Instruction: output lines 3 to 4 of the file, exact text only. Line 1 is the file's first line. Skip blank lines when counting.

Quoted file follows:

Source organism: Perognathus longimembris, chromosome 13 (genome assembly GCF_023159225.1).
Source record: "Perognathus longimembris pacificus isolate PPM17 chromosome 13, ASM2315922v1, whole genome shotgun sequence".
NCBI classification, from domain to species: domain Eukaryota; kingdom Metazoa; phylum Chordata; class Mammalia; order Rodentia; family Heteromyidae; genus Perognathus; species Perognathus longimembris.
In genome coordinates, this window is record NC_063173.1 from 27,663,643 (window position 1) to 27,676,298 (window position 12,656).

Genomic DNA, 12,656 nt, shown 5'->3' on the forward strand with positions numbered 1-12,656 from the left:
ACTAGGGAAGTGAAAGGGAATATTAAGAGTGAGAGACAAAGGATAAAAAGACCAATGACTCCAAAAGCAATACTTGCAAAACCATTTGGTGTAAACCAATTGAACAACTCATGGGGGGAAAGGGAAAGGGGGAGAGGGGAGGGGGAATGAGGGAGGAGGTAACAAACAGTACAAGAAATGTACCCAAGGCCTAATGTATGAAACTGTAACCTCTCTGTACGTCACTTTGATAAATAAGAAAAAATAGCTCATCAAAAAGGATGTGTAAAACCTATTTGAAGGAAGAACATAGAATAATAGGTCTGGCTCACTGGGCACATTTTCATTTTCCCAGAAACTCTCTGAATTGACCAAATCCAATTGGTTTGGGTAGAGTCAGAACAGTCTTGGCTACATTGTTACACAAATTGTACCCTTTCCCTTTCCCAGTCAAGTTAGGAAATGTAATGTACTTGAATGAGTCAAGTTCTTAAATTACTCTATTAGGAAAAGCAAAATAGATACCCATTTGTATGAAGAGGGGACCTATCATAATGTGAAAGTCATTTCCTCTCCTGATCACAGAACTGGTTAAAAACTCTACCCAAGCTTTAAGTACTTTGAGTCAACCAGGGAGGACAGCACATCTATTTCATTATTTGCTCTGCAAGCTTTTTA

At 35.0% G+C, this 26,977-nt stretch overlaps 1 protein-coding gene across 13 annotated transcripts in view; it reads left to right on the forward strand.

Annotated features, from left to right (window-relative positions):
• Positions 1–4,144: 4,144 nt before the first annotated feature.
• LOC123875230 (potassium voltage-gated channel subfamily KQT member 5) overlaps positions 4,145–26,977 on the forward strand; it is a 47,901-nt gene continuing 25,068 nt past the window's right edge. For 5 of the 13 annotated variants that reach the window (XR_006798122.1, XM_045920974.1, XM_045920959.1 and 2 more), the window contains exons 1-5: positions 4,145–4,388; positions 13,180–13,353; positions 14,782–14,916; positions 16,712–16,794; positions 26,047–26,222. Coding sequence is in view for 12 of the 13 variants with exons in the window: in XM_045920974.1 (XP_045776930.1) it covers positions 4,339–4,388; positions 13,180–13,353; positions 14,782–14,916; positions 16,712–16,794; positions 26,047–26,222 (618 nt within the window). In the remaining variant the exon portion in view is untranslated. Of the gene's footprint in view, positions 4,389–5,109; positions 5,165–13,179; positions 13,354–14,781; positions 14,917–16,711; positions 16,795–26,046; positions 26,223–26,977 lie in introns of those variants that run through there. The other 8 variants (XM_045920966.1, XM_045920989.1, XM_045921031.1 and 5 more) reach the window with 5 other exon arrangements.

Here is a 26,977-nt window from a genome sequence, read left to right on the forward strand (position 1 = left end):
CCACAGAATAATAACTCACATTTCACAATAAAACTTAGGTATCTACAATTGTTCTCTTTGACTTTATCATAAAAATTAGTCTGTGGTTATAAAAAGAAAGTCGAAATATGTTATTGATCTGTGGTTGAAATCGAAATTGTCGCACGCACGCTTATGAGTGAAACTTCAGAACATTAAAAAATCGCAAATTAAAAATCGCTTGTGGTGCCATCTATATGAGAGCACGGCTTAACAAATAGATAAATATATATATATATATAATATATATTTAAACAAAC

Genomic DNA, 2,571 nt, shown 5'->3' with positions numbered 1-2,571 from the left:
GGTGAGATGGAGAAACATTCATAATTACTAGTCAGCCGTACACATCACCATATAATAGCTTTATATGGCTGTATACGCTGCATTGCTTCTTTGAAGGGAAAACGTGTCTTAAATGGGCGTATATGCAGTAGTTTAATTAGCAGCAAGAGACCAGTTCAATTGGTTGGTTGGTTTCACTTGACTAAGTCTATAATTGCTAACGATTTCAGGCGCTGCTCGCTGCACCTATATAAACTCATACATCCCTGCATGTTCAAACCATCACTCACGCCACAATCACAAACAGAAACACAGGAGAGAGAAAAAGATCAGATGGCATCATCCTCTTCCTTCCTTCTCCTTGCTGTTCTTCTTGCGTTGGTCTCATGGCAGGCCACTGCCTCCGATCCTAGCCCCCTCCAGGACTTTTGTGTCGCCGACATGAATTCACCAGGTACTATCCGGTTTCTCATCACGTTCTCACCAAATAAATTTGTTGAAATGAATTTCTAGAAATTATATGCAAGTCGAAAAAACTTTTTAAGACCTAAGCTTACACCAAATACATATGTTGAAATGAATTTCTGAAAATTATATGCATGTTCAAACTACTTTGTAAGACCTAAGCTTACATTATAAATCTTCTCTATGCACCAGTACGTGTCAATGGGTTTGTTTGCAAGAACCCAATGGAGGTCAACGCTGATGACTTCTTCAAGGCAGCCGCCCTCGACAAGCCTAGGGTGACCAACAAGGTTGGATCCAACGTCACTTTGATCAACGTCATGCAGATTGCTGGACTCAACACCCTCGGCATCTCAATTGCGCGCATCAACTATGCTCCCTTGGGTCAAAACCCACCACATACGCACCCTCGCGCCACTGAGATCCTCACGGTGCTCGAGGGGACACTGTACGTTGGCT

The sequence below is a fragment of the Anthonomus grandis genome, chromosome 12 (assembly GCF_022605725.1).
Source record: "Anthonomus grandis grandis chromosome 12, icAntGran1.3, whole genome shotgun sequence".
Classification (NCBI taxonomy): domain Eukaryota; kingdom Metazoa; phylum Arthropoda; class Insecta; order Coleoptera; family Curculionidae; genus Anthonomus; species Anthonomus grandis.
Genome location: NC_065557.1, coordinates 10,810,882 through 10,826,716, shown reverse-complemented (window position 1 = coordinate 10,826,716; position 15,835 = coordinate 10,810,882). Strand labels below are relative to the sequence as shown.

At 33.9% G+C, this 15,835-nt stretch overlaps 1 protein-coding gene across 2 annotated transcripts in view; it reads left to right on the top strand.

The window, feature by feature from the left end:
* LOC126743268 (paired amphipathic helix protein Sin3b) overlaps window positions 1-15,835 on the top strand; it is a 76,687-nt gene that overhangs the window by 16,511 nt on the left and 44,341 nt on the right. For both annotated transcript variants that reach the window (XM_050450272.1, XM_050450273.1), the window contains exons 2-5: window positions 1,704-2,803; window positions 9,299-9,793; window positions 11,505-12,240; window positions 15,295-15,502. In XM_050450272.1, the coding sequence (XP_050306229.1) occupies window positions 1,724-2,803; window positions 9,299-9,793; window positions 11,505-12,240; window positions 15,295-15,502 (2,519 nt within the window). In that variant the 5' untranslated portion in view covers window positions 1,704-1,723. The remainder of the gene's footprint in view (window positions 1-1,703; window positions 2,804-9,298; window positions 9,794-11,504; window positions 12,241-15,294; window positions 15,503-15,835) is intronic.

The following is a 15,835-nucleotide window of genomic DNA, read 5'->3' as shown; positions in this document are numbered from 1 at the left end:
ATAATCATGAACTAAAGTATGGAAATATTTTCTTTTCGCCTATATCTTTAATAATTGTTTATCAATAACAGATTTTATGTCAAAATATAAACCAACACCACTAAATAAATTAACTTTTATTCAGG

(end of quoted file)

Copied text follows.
NCBI classification, from domain to species: domain Eukaryota; kingdom Metazoa; phylum Chordata; class Mammalia; order Rodentia; family Heteromyidae; genus Perognathus; species Perognathus longimembris.
In genome coordinates, this window is record NC_063173.1 from 27,663,643 (window position 1) to 27,676,298 (window position 12,656).